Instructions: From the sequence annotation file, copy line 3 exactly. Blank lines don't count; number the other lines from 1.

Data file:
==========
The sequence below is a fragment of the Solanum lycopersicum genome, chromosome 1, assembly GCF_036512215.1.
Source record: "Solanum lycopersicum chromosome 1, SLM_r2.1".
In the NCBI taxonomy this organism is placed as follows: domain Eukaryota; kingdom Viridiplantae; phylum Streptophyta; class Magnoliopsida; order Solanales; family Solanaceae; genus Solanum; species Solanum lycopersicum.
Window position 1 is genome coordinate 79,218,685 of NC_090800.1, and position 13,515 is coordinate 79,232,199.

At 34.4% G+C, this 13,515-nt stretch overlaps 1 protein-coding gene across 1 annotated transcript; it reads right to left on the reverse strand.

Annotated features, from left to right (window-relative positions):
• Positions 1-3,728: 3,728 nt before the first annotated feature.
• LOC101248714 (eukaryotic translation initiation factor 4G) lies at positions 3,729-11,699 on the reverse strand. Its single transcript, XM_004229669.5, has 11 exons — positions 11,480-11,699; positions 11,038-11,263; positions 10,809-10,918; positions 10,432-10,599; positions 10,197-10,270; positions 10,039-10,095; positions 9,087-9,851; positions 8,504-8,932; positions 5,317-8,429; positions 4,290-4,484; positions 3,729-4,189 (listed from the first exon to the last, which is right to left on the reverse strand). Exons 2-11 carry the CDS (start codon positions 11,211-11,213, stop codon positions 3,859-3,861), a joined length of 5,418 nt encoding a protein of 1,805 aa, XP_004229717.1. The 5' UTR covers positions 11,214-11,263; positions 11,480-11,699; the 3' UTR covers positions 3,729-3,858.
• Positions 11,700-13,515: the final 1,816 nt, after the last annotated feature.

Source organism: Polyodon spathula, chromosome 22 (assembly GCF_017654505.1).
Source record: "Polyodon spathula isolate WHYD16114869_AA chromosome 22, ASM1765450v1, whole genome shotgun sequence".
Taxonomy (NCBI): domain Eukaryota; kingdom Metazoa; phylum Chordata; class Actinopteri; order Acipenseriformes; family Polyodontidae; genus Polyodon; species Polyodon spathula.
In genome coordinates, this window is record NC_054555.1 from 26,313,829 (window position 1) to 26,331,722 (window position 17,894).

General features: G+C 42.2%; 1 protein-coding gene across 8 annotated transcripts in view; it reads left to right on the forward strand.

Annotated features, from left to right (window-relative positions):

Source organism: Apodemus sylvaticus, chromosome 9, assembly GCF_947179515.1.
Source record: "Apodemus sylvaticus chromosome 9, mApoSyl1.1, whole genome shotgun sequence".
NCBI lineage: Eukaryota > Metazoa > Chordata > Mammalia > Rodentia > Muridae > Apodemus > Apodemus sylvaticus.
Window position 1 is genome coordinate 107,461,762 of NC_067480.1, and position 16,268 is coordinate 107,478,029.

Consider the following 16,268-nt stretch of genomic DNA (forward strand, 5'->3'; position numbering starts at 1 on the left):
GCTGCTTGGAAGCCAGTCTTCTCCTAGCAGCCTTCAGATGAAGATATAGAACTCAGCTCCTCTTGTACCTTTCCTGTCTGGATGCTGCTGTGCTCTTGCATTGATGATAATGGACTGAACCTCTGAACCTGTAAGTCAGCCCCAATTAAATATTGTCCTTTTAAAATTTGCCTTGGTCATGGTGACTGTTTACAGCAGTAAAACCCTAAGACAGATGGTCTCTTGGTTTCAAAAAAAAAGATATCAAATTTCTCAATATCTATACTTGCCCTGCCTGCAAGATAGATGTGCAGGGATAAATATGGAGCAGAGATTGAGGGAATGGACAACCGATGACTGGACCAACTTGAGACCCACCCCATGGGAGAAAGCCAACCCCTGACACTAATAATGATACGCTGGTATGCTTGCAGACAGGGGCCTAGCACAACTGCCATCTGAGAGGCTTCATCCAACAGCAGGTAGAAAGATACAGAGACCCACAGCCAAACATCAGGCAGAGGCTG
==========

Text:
In the NCBI taxonomy this organism is placed as follows: domain Eukaryota; kingdom Viridiplantae; phylum Streptophyta; class Magnoliopsida; order Solanales; family Solanaceae; genus Solanum; species Solanum lycopersicum.